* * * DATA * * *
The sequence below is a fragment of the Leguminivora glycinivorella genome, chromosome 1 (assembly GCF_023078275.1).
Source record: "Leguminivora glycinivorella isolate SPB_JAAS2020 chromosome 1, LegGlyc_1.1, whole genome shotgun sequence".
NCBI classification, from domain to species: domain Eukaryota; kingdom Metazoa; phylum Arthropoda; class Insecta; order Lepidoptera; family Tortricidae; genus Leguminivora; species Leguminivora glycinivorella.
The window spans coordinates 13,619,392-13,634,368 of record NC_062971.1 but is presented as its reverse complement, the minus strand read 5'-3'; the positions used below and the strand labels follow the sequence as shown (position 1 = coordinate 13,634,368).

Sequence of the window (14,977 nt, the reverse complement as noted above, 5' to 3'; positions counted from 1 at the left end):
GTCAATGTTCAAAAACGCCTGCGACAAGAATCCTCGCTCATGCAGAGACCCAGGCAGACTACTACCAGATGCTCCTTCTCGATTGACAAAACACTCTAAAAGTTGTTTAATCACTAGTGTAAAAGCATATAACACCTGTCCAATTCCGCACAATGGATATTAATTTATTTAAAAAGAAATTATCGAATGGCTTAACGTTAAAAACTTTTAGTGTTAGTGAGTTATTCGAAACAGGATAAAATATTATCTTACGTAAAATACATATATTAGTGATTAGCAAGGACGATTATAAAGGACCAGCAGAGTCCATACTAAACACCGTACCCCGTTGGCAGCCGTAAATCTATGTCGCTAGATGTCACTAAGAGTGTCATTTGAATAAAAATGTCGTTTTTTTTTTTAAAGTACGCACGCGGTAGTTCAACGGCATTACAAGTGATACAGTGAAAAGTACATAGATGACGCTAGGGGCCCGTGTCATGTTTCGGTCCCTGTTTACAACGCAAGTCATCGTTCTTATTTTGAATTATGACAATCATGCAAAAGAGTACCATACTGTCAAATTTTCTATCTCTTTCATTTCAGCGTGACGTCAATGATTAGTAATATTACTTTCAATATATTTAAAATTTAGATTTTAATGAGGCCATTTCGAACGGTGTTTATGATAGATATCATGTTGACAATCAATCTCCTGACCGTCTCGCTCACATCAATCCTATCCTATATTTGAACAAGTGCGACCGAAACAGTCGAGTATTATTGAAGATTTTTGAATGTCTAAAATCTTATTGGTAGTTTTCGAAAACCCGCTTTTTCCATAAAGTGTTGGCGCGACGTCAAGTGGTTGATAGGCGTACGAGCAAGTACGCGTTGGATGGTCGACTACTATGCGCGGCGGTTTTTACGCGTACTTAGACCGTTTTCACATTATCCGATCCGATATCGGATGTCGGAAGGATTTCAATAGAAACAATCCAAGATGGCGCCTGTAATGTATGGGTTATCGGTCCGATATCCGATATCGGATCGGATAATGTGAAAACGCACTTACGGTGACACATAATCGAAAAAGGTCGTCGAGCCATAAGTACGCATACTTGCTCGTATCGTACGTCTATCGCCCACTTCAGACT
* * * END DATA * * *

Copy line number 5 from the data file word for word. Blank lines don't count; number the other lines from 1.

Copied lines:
Sequence of the window (14,977 nt, the reverse complement as noted above, 5' to 3'; positions counted from 1 at the left end):